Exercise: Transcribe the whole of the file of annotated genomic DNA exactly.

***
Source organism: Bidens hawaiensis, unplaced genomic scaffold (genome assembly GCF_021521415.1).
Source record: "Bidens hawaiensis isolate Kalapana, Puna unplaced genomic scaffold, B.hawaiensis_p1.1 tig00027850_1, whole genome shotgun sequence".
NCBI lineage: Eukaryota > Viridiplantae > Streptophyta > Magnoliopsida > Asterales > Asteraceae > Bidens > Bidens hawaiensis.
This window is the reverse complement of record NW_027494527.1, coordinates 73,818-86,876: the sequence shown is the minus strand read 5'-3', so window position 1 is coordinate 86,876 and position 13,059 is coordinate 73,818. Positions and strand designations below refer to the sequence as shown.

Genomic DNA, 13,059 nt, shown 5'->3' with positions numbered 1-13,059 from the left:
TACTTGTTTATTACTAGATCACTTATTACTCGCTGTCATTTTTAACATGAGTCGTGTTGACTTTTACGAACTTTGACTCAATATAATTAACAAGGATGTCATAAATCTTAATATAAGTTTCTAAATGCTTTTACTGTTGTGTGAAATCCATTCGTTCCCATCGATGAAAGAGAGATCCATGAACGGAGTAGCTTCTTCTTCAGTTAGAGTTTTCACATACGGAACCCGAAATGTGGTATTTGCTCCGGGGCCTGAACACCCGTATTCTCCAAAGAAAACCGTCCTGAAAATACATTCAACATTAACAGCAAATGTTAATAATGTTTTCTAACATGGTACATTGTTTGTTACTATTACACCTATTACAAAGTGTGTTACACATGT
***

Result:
Source organism: Bidens hawaiensis, unplaced genomic scaffold (genome assembly GCF_021521415.1).
Source record: "Bidens hawaiensis isolate Kalapana, Puna unplaced genomic scaffold, B.hawaiensis_p1.1 tig00027850_1, whole genome shotgun sequence".
NCBI lineage: Eukaryota > Viridiplantae > Streptophyta > Magnoliopsida > Asterales > Asteraceae > Bidens > Bidens hawaiensis.
This window is the reverse complement of record NW_027494527.1, coordinates 73,818-86,876: the sequence shown is the minus strand read 5'-3', so window position 1 is coordinate 86,876 and position 13,059 is coordinate 73,818. Positions and strand designations below refer to the sequence as shown.

Genomic DNA, 13,059 nt, shown 5'->3' with positions numbered 1-13,059 from the left:
TACTTGTTTATTACTAGATCACTTATTACTCGCTGTCATTTTTAACATGAGTCGTGTTGACTTTTACGAACTTTGACTCAATATAATTAACAAGGATGTCATAAATCTTAATATAAGTTTCTAAATGCTTTTACTGTTGTGTGAAATCCATTCGTTCCCATCGATGAAAGAGAGATCCATGAACGGAGTAGCTTCTTCTTCAGTTAGAGTTTTCACATACGGAACCCGAAATGTGGTATTTGCTCCGGGGCCTGAACACCCGTATTCTCCAAAGAAAACCGTCCTGAAAATACATTCAACATTAACAGCAAATGTTAATAATGTTTTCTAACATGGTACATTGTTTGTTACTATTACACCTATTACAAAGTGTGTTACACATGT